How Nakagami unlocked his inner Marquez

by Simon Patterson
3 min read

The second round of the 2020 MotoGP championship on Sunday was nothing short of a runaway success for LCR Honda Idemitsu racer Taka Nakagami, who recorded his best-ever result in the premier class and challenged Valentino Rossi for the podium in the final stages of the race.

This came at the start of his third season in the premier class, and despite sparks of brilliance on occasion before, we’ve never before seen the sort of weekend-long pace and consistency that the Japanese rider displayed at the Andalucian Grand Prix.

So where exactly did the surprise performance come from? It seems that the talent was there all along – but a little extra support from HRC’s engineers as Nakagami established himself as the number one Honda rider for the weekend helped him to find the key to unlock it and take potential from the bike the way Marc Marquez can.

Nakagami is normally the fourth-rate rider for the Japanese manufacturer thanks to his satellite status and team-mate Cal Crutchlow’s importance to Honda as a test rider, but that all changed after the opening round of the season.


Marc Marquez broke his humerus and eventually was unable to race, Crutchlow was recovering from surgery on a broken wrist, and already-replaced for 2021 rookie Alex Marquez was preparing to line up for only his second-ever MotoGP race – meaning all eyes fell on Nakagami’s 2019-spec bike.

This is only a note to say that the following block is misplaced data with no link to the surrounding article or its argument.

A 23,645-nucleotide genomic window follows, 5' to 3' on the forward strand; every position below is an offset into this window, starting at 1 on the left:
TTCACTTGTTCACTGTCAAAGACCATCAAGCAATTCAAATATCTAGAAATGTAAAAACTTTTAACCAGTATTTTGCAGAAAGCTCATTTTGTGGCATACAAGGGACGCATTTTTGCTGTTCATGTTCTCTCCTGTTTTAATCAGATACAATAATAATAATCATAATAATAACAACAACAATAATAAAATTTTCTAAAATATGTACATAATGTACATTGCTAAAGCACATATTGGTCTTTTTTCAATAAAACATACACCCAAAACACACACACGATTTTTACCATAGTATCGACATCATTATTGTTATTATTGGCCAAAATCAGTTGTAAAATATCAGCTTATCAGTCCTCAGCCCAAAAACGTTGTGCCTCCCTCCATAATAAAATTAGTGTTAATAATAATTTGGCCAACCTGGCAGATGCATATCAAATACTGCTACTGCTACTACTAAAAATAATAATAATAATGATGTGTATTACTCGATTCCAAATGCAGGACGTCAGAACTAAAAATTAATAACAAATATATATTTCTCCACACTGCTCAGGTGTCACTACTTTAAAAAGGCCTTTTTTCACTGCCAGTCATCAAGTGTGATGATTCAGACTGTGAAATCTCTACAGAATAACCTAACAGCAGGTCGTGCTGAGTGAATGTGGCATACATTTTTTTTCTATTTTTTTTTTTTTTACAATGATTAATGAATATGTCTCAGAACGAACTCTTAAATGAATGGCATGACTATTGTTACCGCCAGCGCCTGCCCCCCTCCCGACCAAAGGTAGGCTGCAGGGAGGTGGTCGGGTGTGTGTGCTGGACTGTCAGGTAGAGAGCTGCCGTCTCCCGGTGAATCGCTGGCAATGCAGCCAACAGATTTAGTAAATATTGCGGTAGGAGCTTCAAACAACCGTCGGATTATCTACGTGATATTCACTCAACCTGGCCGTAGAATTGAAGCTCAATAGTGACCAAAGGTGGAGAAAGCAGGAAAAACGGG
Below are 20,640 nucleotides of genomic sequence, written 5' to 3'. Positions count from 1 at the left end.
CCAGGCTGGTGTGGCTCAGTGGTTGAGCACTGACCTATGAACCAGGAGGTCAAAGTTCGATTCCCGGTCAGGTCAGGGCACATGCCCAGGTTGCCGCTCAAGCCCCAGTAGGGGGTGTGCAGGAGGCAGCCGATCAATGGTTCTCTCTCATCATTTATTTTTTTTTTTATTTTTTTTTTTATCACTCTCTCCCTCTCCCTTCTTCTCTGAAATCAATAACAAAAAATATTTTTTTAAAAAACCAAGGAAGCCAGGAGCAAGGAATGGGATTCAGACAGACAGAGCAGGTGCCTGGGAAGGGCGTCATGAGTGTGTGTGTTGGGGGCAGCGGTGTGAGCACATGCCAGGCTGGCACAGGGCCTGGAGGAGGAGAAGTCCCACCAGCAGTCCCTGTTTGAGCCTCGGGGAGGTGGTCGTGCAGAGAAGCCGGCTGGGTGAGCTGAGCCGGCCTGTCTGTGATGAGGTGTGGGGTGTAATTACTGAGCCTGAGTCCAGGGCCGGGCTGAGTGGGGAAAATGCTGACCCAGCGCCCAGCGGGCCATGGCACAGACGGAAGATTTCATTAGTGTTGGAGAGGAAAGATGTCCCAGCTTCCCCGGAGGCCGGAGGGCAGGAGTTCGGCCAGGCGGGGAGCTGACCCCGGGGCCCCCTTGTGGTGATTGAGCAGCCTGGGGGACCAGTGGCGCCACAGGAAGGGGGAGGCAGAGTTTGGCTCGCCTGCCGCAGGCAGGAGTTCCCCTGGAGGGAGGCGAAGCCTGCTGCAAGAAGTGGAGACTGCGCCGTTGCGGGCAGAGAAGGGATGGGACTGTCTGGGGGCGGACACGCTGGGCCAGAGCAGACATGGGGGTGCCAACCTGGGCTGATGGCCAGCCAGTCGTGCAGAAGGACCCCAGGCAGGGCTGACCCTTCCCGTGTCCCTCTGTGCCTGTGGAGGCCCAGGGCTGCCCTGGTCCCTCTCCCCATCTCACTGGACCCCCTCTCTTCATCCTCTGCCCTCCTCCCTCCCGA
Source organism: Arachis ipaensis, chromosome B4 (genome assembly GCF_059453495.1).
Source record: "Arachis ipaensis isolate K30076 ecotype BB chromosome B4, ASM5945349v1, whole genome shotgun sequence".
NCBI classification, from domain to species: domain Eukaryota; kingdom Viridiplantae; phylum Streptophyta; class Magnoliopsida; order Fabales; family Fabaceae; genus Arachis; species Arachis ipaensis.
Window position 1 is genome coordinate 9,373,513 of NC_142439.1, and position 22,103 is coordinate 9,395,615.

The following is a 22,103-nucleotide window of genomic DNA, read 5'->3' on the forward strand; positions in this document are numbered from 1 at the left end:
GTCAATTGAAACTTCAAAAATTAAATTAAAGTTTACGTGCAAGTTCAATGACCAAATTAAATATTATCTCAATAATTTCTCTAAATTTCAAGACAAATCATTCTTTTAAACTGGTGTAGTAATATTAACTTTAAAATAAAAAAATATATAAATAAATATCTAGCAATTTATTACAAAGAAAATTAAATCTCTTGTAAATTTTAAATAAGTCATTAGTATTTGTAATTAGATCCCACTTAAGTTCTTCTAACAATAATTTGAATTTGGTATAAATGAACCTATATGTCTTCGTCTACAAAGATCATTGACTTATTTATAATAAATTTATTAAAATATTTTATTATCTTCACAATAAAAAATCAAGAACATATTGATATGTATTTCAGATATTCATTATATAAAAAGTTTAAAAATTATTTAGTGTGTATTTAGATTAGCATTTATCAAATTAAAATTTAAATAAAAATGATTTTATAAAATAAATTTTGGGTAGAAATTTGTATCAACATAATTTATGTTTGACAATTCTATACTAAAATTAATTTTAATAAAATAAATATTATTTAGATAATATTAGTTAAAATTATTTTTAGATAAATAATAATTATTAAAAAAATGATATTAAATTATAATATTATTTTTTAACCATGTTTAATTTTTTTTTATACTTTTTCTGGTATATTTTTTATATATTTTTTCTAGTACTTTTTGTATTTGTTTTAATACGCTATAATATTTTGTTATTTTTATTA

“This weekend, Marc wasn’t able to make the race and [HRC technical manager] Takeo [Yokoyama] spent a lot of time in our garage and checked my data deeply,” Nakagami admitted after Sunday’s fourth-place finish.

“It was really warm support, and hopefully we can keep working like this for the future. Hopefully, they understand now how important it was in helping me finish close to the podium!”

So where has the added help made the key difference? It seems that the key has been helping Nakagami understand exactly where he needs to change his riding style to match Marquez’s.

“Takeo gave me some advice on what Marc does, on how he stops the bike, and encouraged me to try to ride like that. It’s easy to say, but I’ve only had two races in 2020 and in the first weekend I really didn’t understand how to manage the 2019 bike.

“Everyone says it’s a more physical bike and that it’s not easy to make a lap time on it, but now little by little I’m understanding it. When I saw Marc’s data I understood clearly how to manage it and you can see the result.”


And while it’s still clearly a work in progress after only one race with the added attention upon him, Nakagami feels like he’s made an important step.

Honda has notoriously suffered in recent years on corner entry, with the aggressive nature of the bike causing Michelin’s front tyre to overheat and overpressurise, leaving riders on the edge and subsequently triggering many crashes.

Should Nakagami be able to overcome that by adapting his riding style to better control it the way Marquez can, then it could well open the floodgates on more performances like Sunday’s.

“I’m trying to change my style to something that’s a bit more Marquez-style, but it isn’t easy! Sunday was the first time trying it in the race and it is working though, helping me to manage the Michelin tyre.

“But with the conditions we had, it was probably the most difficult track of the year but I think we’ve finally understood something for the future. Because of that, it was a really important race for the future and I’m very happy about that.”

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